Pool Valve Actuator Controlling

arduino
zwave
project_pool

(Doug Mayo) #1

I’m working on building up a system to control my pool water flow valves. Here’s a rough schematic of the idea:

I need help sourcing the best arduino & zwave shiled, the best relays, and the best 110 VAC to 24 VAC transformer.
The PE24VA by intermatic (http://amzn.to/2iv1vac) calls for a 24 VAC, 100VA! line. I found some doorbell transformers that I thought would work, but it turns out they’re only 20VA. For the relays, I think I need 4 SPDT relays, obviously rated to 24VAC 100VA. Here’s what I was thinking: http://amzn.to/2j0uMqA for the relays. Okay… Your thoughts?!?


(Ray) #2

What kind of valves do you have right now? Are you replacing them with new actuator valves? I would look up the manufacturer of those valves first. Sometime they do carry add on actuator for the valve and it would be easier and cheaper to deal with. Also they will probably have the correct power supply as well.


(Robin) #3

My parents used to sell swimming pools and I used to go out and plumb the pool houses.

These actuators have 3 input wires:

  • position / live 1 (red)
  • position / live 2 (white)
  • Neutral (black)

You have correctly selected SPDT relays but in your schematic you are only using them as SPST?

Assuming the orange wires going to the actuators in your schematic are the live wires, you have not shown any neutral connection and therefore the actuators will not complete a circuit (won’t work).

You should have the live wire from the 24v supply going to the common terminal on each of the SPDT relays. Neutral (black) from the 24v supply should go straight to each actuator.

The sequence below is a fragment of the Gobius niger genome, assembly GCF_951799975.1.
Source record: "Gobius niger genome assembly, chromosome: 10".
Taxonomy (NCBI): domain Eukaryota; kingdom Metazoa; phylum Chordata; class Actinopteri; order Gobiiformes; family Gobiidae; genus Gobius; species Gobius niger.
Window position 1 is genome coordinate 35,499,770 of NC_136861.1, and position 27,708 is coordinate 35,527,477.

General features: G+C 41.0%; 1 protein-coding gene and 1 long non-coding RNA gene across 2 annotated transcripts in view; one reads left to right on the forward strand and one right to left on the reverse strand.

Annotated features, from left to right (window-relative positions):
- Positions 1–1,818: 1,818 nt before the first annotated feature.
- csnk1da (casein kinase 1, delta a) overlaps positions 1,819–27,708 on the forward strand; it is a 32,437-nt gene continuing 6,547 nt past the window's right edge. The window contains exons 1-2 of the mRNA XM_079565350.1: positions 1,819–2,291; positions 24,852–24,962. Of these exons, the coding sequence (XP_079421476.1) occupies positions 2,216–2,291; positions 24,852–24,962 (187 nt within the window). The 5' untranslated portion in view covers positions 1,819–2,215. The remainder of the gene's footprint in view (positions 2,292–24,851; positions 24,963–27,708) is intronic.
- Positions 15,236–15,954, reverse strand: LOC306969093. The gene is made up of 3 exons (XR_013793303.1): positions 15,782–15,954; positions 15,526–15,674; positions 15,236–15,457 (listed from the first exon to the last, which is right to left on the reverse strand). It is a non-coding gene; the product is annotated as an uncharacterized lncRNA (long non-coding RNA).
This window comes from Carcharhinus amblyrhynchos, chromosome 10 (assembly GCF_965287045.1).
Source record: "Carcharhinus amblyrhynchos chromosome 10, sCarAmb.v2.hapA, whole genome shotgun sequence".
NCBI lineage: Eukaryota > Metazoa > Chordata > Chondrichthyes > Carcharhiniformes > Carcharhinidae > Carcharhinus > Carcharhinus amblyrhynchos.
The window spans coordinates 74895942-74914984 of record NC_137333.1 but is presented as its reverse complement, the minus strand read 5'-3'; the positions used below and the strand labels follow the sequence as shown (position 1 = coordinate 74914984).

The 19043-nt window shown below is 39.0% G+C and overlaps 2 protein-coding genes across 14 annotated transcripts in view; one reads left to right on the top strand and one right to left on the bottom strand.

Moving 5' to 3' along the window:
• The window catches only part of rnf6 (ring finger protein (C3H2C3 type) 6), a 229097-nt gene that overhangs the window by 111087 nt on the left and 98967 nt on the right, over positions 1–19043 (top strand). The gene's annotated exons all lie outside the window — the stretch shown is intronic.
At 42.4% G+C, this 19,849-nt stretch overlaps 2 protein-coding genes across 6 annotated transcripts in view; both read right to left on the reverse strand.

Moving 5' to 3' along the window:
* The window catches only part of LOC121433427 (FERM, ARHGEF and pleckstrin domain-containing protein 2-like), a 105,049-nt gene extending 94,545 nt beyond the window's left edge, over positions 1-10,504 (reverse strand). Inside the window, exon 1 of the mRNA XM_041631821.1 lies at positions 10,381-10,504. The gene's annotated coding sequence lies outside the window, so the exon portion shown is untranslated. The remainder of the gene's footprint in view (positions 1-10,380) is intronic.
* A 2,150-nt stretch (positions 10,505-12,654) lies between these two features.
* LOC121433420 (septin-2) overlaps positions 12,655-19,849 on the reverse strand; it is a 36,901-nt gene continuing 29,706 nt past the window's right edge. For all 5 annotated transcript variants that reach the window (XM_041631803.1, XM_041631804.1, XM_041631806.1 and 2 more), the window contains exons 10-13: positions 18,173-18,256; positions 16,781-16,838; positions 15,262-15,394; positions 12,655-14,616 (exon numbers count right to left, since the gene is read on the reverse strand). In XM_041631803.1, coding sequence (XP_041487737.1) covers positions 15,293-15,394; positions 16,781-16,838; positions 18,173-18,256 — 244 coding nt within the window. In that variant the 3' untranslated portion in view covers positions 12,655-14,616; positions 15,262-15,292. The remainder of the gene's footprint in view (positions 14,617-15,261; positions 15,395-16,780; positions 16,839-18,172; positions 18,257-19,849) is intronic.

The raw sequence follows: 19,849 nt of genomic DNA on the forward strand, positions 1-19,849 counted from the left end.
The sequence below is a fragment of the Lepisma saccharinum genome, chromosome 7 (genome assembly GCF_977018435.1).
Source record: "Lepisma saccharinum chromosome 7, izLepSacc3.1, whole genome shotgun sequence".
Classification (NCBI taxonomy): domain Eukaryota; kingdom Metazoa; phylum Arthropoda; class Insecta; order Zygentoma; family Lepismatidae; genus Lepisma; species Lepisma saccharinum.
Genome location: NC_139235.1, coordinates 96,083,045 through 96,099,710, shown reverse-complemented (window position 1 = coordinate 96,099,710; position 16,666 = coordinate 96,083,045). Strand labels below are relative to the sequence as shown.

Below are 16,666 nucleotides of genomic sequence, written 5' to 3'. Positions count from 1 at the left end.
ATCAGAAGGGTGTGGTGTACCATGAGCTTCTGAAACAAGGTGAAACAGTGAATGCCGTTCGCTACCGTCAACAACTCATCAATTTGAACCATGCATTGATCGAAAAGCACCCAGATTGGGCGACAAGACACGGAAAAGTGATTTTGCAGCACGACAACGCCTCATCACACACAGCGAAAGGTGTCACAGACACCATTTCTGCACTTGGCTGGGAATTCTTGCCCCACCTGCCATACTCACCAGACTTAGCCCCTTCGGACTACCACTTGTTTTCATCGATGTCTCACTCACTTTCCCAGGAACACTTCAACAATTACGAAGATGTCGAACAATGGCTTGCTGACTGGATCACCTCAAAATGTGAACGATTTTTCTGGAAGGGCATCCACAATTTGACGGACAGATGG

Red and white wires from the actuators should go to the NO and NC terminals of each relay. (Doesn’t matter which way around, can be reversed later using the toggle switch on the actuator itself)

If I was doing this project I would use standard 110v zwave relays and wire them to toggle 110v coil (dumb) SPDT relays. I would then wire the dry contact side of each relay to the actuators, as noted above.

By using zwave relays you can also rig push buttons into a control panel rather than having to use your phone and / or toggle switch on the sides of the actuators (only intended for maintenance).

Use of Arduino and the relay board you linked to above would also work, but IMHO it just adds too much complication and makes it harder to have the manual switching.

Something very important that you need to watch out for is that you don’t want to be pulling water from the spa and dumping it into the pool… as the spa will quickly drain, pipes would run dry and the water cooled pump would burn out (the heater will protect itself via flow sensors, the pump won’t)

I suggest you use 1nr DPDT relay to control both the out actuator (after the heater) and the actuator that switches suction between pool and spa (before the pump) together. That way you can only pull and return to the same location (pool or spa), these two valves will therefore be hard wired to turn together and won’t be independently controllable, which is what you want.